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Stages of Alcoholism
People who don’t have the genetic or environmental propensity to develop an alcohol use disorder tend to catch themselves in the pre-alcoholic phase. You could consider many students to be in the pre-alcoholic phase, and young people, in general, experiment. However, if you become dependent on alcohol to feel confident in social situations or cover up your emotions or find you have difficulty controlling how much you drink, it could be a sign of things to come.
Once you start drinking until you black out, you’re entering early alcoholism. You might begin to have thoughts about your alcohol habit getting out of hand but find it increasingly difficult not to drink. You may be preoccupied with alcohol during this phase and start to lie to loved ones, as well as yourself, about how much you’re drinking. You’ll find the amount you can drink is steadily increasing.
By this point, your friends and family have likely started to notice that you’re not yourself, and alcohol consumption is taking up too much of your time. Your work or school life has probably started to suffer as a result of drunkenness or hangovers. Many people in the middle stage become increasingly irritable and find themselves arguing with people close to them regularly. Physical symptoms such as stomach bloating, changes in weight and facial redness may become apparent.
At this point, excessive drinking is taking a severe toll on your health, your home life and your ability to look after yourself. If you haven’t lost your job by this stage, you likely will now. Alcohol takes precedence over everything else, and it’s highly likely you’ve withdrawn from friends and family. Liver disease, high blood pressure and paranoia are taking hold, and depression has often set in. When the addiction is this severe, medical or monitored detox at a treatment center will often be recommended to ensure a person’s safety as they go through alcohol withdrawal symptoms.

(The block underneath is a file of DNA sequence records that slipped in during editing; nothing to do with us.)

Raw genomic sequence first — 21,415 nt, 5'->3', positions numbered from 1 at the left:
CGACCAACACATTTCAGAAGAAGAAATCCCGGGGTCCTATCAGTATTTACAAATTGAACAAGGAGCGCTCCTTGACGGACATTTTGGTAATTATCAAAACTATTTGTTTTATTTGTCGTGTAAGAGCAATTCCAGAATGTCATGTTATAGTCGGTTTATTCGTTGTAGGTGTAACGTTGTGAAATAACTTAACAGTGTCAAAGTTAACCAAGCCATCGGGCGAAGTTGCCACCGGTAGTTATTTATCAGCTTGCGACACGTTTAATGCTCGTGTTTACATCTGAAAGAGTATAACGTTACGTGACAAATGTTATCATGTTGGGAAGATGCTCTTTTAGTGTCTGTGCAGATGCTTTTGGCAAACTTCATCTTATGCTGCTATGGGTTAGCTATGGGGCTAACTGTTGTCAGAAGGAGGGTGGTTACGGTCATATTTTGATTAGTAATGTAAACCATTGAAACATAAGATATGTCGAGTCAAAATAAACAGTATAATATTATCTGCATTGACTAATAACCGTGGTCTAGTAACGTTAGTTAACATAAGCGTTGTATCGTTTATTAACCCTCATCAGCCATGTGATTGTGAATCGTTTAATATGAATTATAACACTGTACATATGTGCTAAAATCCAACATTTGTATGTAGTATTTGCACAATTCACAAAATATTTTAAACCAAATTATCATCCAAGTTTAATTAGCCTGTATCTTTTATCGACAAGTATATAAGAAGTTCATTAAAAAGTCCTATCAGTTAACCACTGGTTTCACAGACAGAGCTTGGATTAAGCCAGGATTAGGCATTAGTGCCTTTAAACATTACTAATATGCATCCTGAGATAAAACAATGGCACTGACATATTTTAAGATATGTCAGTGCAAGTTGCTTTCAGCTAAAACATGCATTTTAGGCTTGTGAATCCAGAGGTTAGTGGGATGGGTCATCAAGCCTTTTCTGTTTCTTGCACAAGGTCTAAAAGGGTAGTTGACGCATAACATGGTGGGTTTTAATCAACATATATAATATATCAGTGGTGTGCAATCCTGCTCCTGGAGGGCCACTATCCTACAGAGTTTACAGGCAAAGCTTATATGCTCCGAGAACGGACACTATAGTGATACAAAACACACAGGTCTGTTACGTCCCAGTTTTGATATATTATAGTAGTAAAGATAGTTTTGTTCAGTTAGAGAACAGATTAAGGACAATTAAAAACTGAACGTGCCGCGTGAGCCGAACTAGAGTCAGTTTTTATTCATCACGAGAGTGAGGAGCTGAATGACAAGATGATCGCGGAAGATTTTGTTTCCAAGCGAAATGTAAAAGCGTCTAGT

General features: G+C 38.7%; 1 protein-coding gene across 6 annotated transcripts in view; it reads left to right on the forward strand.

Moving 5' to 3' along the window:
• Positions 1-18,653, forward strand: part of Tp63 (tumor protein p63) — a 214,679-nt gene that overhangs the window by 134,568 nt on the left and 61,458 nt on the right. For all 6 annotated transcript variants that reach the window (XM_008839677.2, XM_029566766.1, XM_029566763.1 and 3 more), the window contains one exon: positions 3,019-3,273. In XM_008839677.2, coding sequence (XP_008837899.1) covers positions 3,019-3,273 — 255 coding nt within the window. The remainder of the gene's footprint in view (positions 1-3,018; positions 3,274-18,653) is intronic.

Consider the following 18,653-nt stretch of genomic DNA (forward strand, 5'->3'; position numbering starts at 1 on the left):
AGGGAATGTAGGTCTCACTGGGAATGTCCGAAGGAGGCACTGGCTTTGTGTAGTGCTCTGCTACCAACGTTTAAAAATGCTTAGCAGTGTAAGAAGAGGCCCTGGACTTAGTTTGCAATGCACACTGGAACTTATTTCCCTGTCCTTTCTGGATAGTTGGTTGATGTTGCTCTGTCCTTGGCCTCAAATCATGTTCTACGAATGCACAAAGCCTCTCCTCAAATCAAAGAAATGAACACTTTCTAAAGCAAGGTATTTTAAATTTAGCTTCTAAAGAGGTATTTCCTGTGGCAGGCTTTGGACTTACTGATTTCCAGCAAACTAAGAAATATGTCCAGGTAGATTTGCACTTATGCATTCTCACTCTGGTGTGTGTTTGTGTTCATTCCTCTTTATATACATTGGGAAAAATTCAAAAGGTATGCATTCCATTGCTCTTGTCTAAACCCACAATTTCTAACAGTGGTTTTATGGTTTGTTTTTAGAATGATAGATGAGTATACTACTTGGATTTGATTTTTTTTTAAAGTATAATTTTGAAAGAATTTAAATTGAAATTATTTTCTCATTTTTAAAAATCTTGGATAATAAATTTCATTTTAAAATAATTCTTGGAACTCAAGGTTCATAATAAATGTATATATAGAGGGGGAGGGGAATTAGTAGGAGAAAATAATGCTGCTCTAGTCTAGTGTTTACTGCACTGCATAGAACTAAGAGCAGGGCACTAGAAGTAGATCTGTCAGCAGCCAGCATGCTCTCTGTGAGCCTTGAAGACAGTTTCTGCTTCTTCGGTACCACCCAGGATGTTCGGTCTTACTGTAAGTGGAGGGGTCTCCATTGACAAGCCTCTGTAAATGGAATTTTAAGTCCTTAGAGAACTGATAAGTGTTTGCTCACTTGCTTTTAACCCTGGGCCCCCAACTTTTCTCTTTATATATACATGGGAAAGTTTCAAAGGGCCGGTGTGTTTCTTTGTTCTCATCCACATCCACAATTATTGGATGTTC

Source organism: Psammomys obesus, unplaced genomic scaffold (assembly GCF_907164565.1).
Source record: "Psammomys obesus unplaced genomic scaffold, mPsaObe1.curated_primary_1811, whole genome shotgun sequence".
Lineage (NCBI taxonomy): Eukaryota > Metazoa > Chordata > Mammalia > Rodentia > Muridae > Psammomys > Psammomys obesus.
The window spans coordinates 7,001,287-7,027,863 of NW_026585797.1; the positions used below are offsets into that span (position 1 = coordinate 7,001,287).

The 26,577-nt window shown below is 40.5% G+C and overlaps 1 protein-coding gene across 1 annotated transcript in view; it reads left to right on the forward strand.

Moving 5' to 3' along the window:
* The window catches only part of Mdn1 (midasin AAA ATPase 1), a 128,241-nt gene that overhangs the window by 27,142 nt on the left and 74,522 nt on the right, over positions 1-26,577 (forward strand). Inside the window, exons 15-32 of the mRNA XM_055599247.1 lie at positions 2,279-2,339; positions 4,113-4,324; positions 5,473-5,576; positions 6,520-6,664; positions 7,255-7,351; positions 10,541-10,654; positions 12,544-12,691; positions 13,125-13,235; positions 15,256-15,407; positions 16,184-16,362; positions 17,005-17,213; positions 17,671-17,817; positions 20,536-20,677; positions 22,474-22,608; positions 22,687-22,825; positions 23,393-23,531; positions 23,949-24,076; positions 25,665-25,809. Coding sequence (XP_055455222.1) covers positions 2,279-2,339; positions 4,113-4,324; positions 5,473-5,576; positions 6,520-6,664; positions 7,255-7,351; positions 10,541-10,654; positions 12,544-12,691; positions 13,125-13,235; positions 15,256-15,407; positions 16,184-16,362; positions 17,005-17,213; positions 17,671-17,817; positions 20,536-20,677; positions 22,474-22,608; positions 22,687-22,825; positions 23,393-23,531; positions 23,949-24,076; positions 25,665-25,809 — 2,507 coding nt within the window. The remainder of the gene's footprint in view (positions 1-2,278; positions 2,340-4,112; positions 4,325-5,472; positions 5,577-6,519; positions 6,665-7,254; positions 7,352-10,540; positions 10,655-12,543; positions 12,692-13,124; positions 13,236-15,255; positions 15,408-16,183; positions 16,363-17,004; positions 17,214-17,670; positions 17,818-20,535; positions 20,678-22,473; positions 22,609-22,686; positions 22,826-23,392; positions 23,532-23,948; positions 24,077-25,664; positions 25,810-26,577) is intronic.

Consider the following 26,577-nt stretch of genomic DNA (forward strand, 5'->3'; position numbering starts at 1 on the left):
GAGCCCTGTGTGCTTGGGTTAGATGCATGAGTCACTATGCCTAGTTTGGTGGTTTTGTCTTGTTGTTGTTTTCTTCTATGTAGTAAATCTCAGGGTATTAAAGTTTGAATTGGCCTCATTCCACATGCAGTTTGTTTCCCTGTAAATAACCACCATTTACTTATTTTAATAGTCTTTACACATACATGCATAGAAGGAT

It doesn’t have to be too late by this stage. Christian rehab for men can turn around the life of anyone who suffers from alcohol use disorder.
Scientists are still working to determine the exact causes of alcoholism. While genetics play a vital role in the condition, there is a complex mixture of environmental, social and psychological factors that also come into play. The leading genetic indicator of the disease is an impulsive, sensation-seeking personality, although not everyone with this trait becomes an alcoholic. Exposure to addictive substances at a young age, trauma and mental illness are also key risk factors.
Yes, alcoholism is a disease. However, over time we have developed highly effective methods of faith-based treatment that vary from person to person. It’s important for the individual and their loved ones to be able to separate the person from the disease to avoid unhelpful feelings like fault and blame. Such emotional responses can slow down the healing process. Seeking individual and group therapy treatment at a Christian drug rehab that helps to heal your mind, body and spirit is the best foundation for long-term addiction recovery.